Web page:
Emmanuel Katongole presented “Following Jesus in Africa,” the featured Lenten Theology Lecture of St. Thomas Aquinas University Parish at the University of Arkansas, March 11. At the conference “Nurturing the Prophetic Imagination,” Point Loma Nazarene University, San Diego, Calif., March 24–27, he presented the opening keynote address, “A Voice Is Heard: The Nature and Shape of the Prophetic Imagination”; delivered the student chapel message, “A Revolution of Love: Justice and Peace Have Embraced”; and participated in three panel discussions. Katongole has been promoted to associate professor of theology and world Christianity effective July 1.
Andy Keck contributed “Andy Keck: The (introverted) church leader” to Faith & Leadership’s Call & Response blog and led a Holy Week footwashing service in the Divinity School’s Goodson Chapel.
Warren Kinghorn, whose primary appointment is in the Department of Psychiatry in the Duke School of Medicine, will join the Divinity School faculty July 1 as assistant professor of pastoral and moral theology. Dr. Kinghorn holds an M.T.S. from the Divinity School and is currently completing his dissertation for the Th.D. degree.
Richard Lischer contributed “Anointed with Fire: The Structure of Prophecy in the Sermons of Martin Luther King, Jr.” to the Festschrift Our Sufficiency Is of God (Mercer University Press), a book of essays presented to Gardner C. Taylor at the Divinity School in February. Professor Lischer helped host the event in conjunction with Beeson Divinity School. In March, he gave the Edmunds Lectures at Second Presbyterian Church, Roanoke, Va., preached at Palm Sunday service, and made a Holy Week presentation to Roanokearea clergy. He also preached twice during Lent in Triangle-area Lutheran congregations. In April, he contributed “Five Books That Have Been Important to My Pastoral Ministry” to The Christian Century.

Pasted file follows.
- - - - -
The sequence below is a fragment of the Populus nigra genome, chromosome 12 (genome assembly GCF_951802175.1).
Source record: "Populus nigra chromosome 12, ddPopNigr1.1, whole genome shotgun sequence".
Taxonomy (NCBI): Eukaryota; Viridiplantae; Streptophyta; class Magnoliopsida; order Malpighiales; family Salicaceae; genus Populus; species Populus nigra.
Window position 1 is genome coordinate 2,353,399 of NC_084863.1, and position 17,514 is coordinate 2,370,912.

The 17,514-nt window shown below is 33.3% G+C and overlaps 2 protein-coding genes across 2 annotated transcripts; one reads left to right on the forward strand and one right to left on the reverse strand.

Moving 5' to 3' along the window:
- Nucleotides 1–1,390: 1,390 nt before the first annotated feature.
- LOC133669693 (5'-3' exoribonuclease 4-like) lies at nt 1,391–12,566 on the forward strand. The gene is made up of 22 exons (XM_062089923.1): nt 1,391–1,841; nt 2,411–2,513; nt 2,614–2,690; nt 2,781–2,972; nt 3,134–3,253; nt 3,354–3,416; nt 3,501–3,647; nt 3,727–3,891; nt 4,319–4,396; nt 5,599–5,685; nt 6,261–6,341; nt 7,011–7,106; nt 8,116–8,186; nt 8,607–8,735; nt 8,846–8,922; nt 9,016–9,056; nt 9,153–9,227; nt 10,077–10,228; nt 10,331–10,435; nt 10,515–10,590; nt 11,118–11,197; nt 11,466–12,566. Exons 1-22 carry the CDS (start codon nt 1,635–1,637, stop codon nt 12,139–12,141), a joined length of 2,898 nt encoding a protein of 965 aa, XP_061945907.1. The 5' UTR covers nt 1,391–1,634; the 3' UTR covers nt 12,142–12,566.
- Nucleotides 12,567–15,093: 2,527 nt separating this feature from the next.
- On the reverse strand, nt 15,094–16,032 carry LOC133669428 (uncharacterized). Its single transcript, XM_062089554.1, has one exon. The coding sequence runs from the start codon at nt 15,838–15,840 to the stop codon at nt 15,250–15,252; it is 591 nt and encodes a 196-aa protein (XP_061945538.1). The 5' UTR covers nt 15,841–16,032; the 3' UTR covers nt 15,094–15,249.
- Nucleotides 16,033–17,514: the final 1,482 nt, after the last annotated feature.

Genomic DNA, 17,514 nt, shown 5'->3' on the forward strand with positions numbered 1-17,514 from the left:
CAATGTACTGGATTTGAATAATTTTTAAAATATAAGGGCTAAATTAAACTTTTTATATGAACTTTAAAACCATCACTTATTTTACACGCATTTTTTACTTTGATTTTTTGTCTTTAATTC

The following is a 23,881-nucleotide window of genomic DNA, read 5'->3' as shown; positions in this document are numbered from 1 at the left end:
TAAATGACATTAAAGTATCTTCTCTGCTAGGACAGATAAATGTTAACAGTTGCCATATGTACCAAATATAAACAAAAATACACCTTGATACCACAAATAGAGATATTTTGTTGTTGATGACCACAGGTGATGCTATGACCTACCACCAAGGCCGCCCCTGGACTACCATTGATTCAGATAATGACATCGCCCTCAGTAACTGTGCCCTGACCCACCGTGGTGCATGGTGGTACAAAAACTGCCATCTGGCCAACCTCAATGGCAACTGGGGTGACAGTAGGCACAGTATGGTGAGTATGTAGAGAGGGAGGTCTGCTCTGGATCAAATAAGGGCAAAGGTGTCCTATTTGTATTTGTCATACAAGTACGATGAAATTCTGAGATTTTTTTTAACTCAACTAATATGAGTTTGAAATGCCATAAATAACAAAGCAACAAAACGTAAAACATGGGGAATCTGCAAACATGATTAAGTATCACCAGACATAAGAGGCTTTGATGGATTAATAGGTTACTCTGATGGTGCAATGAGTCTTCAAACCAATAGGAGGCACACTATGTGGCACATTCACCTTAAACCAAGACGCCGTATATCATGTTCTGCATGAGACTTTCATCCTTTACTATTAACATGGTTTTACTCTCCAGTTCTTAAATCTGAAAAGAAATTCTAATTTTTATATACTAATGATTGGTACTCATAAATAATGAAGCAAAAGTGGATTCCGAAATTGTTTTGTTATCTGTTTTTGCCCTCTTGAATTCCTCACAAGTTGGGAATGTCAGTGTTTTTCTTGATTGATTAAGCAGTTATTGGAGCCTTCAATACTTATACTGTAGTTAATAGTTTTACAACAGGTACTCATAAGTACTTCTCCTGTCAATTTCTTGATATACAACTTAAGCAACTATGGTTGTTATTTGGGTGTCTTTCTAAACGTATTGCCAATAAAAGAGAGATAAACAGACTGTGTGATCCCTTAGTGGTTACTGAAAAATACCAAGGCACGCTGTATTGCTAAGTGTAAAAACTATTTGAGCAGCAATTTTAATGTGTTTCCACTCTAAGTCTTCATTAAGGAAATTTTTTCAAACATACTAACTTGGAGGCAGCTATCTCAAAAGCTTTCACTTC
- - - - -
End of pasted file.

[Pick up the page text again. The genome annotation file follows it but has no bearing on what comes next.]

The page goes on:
Randy Maddox delivered the lecture “A Theology of Holistic Salvation: Wesleyan Resources for Ministry Today” at Boston University School of Theology in February; served on a panel discussing canonical theism at the Wesleyan Theological Society annual meeting in March; and offered the keynote address “The Challenge of Darwin: A Wesleyan Perspective” at Seattle Pacific University in April.
Joe Mann has been named an executive director with Leadership Education at Duke Divinity, where he will focus on United Methodist strategy and initiatives, direct Course of Study programs, and provide leadership for Convocation & Pastors’ School. He retired recently as director of the Rural Church Division of The Duke Endowment.